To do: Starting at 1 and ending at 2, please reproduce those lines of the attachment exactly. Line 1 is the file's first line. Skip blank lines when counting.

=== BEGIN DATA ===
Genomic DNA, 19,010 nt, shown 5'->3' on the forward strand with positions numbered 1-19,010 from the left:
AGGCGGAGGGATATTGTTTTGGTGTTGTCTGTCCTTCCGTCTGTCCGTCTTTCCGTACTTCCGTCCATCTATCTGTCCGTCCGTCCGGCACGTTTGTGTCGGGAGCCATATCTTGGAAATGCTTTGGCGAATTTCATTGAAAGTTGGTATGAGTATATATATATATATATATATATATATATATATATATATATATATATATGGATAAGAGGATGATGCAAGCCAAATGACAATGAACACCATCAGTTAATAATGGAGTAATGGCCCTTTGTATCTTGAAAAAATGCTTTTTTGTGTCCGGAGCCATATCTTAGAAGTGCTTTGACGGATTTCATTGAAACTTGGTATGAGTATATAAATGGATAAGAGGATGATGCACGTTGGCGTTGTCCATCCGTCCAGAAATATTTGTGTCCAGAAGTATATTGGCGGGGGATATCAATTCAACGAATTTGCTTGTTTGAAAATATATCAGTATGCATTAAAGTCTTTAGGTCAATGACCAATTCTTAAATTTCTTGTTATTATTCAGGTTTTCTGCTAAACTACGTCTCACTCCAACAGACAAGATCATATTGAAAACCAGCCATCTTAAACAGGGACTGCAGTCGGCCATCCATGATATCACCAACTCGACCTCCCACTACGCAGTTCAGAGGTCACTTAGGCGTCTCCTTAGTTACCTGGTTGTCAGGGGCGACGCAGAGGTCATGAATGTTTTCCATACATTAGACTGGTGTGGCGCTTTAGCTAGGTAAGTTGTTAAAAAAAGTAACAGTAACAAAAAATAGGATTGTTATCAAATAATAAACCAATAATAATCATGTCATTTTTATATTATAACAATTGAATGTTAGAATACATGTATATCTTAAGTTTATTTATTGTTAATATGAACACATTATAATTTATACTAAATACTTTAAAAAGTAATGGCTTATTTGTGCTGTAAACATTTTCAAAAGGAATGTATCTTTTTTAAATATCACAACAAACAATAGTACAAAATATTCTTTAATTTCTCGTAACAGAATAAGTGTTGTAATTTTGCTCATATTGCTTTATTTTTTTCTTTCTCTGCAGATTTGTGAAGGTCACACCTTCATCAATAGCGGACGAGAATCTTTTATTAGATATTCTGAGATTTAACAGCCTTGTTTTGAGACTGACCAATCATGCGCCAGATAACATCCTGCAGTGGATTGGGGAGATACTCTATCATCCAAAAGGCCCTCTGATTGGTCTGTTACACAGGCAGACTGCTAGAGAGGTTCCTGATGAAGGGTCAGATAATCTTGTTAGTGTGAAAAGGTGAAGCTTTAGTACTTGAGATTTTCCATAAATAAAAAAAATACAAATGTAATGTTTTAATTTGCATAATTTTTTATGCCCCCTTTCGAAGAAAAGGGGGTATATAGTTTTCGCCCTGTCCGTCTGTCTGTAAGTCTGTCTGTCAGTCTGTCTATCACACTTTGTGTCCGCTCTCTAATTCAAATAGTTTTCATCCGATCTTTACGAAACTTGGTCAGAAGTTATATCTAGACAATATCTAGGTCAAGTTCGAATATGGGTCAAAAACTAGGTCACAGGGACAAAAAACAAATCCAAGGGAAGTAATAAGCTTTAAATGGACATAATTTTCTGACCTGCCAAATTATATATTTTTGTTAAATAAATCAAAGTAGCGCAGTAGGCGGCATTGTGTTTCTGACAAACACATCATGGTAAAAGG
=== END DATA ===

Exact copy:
Genomic DNA, 19,010 nt, shown 5'->3' on the forward strand with positions numbered 1-19,010 from the left:
AGGCGGAGGGATATTGTTTTGGTGTTGTCTGTCCTTCCGTCTGTCCGTCTTTCCGTACTTCCGTCCATCTATCTGTCCGTCCGTCCGGCACGTTTGTGTCGGGAGCCATATCTTGGAAATGCTTTGGCGAATTTCATTGAAAGTTGGTATGAGTATATATATATATATATATATATATATATATATATATATATATATATATGGATAAGAGGATGATGCAAGCCAAATGACAATGAACACCATCAGTTAATAATGGAGTAATGGCCCTTTGTATCTTGAAAAAATGCTTTTTTGTGTCCGGAGCCATATCTTAGAAGTGCTTTGACGGATTTCATTGAAACTTGGTATGAGTATATAAATGGATAAGAGGATGATGCACGTTGGCGTTGTCCATCCGTCCAGAAATATTTGTGTCCAGAAGTATATTGGCGGGGGATATCAATTCAACGAATTTGCTTGTTTGAAAATATATCAGTATGCATTAAAGTCTTTAGGTCAATGACCAATTCTTAAATTTCTTGTTATTATTCAGGTTTTCTGCTAAACTACGTCTCACTCCAACAGACAAGATCATATTGAAAACCAGCCATCTTAAACAGGGACTGCAGTCGGCCATCCATGATATCACCAACTCGACCTCCCACTACGCAGTTCAGAGGTCACTTAGGCGTCTCCTTAGTTACCTGGTTGTCAGGGGCGACGCAGAGGTCATGAATGTTTTCCATACATTAGACTGGTGTGGCGCTTTAGCTAGGTAAGTTGTTAAAAAAAGTAACAGTAACAAAAAATAGGATTGTTATCAAATAATAAACCAATAATAATCATGTCATTTTTATATTATAACAATTGAATGTTAGAATACATGTATATCTTAAGTTTATTTATTGTTAATATGAACACATTATAATTTATACTAAATACTTTAAAAAGTAATGGCTTATTTGTGCTGTAAACATTTTCAAAAGGAATGTATCTTTTTTAAATATCACAACAAACAATAGTACAAAATATTCTTTAATTTCTCGTAACAGAATAAGTGTTGTAATTTTGCTCATATTGCTTTATTTTTTTCTTTCTCTGCAGATTTGTGAAGGTCACACCTTCATCAATAGCGGACGAGAATCTTTTATTAGATATTCTGAGATTTAACAGCCTTGTTTTGAGACTGACCAATCATGCGCCAGATAACATCCTGCAGTGGATTGGGGAGATACTCTATCATCCAAAAGGCCCTCTGATTGGTCTGTTACACAGGCAGACTGCTAGAGAGGTTCCTGATGAAGGGTCAGATAATCTTGTTAGTGTGAAAAGGTGAAGCTTTAGTACTTGAGATTTTCCATAAATAAAAAAAATACAAATGTAATGTTTTAATTTGCATAATTTTTTATGCCCCCTTTCGAAGAAAAGGGGGTATATAGTTTTCGCCCTGTCCGTCTGTCTGTAAGTCTGTCTGTCAGTCTGTCTATCACACTTTGTGTCCGCTCTCTAATTCAAATAGTTTTCATCCGATCTTTACGAAACTTGGTCAGAAGTTATATCTAGACAATATCTAGGTCAAGTTCGAATATGGGTCAAAAACTAGGTCACAGGGACAAAAAACAAATCCAAGGGAAGTAATAAGCTTTAAATGGACATAATTTTCTGACCTGCCAAATTATATATTTTTGTTAAATAAATCAAAGTAGCGCAGTAGGCGGCATTGTGTTTCTGACAAACACATCATGGTAAAAGG